When to Plant: Garlic can be grown in all zones. For higher yields and larger cloves, the best time to plant is Fall. Both my dad (in Arkansas) and I (in Texas) plant ours in October.
Choosing Varieties: Soft neck varieties braid and store well; produce 12-13 cloves/head but have no flower stem and suit warm climates with mild winters. Hard neck garlic types send up a hard, flowering stem so are less suitable for braiding, are milder tasting but have a shorter shelf life as they have less layers of skin around the bulb. Elephant or Russian garlic is not a true garlic. Select varieties that grow well in your local climate zone.
Selecting cloves: If buying from a store, choose your bulbs carefully. Pick the largest bulbs you can find –the size of the cloves you plant will determine whether you get big or small heads when you harvest.
Chill garlic cloves in the fridge for a few weeks (this improves bulb development). You can skip this step but it helps grow bigger garlic.
To prevent rotting in the soil, here’s a little tip: soak your cloves in a glass jar with equal quantities of baking soda to organic liquid seaweed for 2 hours. e.g. for 8-10 cloves (1 average bulb) = 1 TB baking soda: 1 TB seaweed. Increase quantity depending on number of cloves you’re planting.
Likes: Full sun position; well-drained, humus-rich soil (add worm castings, homemade compost, humus, well-rotted manure or blood & bone) plus a balance of nutrients. Because garlic is a hungry root crop, the soil needs to be light and fluffy so turn it over gently if needed and mix your fertilizer in well first.
Garlic LOVES mulch to prevent weeds, provide protection, maintain soil moisture and keep soil cool longer.
Dislikes: Too dry (when young), too wet or freezing. The colder your winter, the deeper your mulch should be.
Separate the garlic head into individual cloves just before planting: Largest cloves will be around the outside and are ideal for planting. Small inner cloves can be used for cooking.
Sowing: Make a hole with your finger or the handle of your trowel roughly twice the depth of the clove (about 5cm/2in) and 10cm/4in apart.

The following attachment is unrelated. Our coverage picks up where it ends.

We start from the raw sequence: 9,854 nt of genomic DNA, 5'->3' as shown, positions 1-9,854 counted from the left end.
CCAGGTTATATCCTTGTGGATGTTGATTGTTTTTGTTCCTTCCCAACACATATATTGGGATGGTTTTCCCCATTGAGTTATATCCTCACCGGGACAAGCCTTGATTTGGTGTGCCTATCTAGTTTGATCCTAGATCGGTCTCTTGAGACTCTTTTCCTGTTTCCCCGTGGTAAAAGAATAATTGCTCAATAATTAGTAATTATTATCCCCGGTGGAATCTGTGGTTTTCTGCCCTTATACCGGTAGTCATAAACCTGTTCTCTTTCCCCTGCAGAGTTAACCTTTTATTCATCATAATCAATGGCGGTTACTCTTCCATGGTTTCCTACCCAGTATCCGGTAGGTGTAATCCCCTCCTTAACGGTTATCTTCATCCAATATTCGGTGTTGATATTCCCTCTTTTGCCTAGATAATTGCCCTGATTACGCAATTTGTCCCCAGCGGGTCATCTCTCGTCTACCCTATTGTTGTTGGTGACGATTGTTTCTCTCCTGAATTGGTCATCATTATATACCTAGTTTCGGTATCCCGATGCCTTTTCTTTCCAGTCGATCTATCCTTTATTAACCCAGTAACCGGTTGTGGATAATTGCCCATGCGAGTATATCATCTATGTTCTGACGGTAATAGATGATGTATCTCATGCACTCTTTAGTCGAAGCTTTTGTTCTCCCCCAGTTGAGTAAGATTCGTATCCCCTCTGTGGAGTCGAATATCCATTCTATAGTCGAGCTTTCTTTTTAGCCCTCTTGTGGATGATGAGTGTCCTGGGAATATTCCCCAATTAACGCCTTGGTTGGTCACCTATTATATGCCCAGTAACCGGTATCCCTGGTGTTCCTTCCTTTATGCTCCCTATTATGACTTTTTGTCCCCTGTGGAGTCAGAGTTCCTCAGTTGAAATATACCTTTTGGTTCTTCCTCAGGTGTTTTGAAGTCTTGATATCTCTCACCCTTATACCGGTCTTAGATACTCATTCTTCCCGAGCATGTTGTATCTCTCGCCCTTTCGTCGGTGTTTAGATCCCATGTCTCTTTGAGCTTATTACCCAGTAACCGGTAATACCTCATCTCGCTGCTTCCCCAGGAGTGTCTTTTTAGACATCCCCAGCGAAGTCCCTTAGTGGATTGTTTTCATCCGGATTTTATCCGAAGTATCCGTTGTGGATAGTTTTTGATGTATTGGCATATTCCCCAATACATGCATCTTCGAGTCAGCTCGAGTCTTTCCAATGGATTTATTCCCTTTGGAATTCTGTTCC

Press down very firmly as you back fill with soil (to avoid the cloves being pushed out after a few days as the roots start to develop). Check at this stage and reposition them back into line! Water in well with liquid seaweed. When the shoots are about 5cm/2in high, add mulch thickly to suppress weeds.
Distance between rows: 12in.
Container planting: Garlic grows 15-24in high depending on the variety and although you may not get as large bulbs in a pot, they are most definitely worth growing. As they are a long growing crop, interplant with fast growing lettuces and leafy greens around the outside. Pot depth should be at least 6in.
Water regularly (unless it rains) until the plant flowers (hard neck varieties) or about 1 month before harvest (soft neck). This allows bulbs to dry out and harden. I maintain adequate soil moisture of 40-50% by checking every so often with a moisture meter. Soil should be moist NOT wet.
Most importantly keep weeds at bay (garlic has a big appetite and doesn’t like competition)!
As a guideline, harvest hard neck garlic when roughly 1/3 – 1/2 the leaves are brown and wilted. Harvest soft neck varieties when the bottom few leaves start dying off or the garlic falls over. If you’re not sure, pull out one bulb to test if it is fully formed before harvesting the whole crop.
To cure your garlic, hang in a dry, airy place in the shade or on racks to dry the bulbs for a couple of weeks (up to 4 weeks in cool zones).
Freeze: Place individual cloves in a freezer bag. Remove as much air as possible, seal and label with the date. Store for up to 3 months. You can freeze garlic cooked or raw to use later. Whole cloves will retain their full flavor but chopped/minced raw garlic will start to develop allicin (this active ingredient is what makes it taste hot) so releasing it will give your garlic a more mellow taste. Just use a little more in the recipe if you choose to freeze, to make up for the less potent flavor when you defrost.
Freeze minced garlic in an ice cube tray for convenient portions.
Store in a garlic keeper or open weave basket but not near humidity or steam as this can reduce the bulb storage life.
Storing in the fridge will reduce the flavor of your gorgeous garlic – putting it in plastic or airtight containers can produce moldy, rotted or sprouting garlic!
In the mood for a garlic dish now? Here’s some fun recipes to try out that boast a hearty garlic flavor.
Do you like garlic? What’s your favorite dish that uses garlic?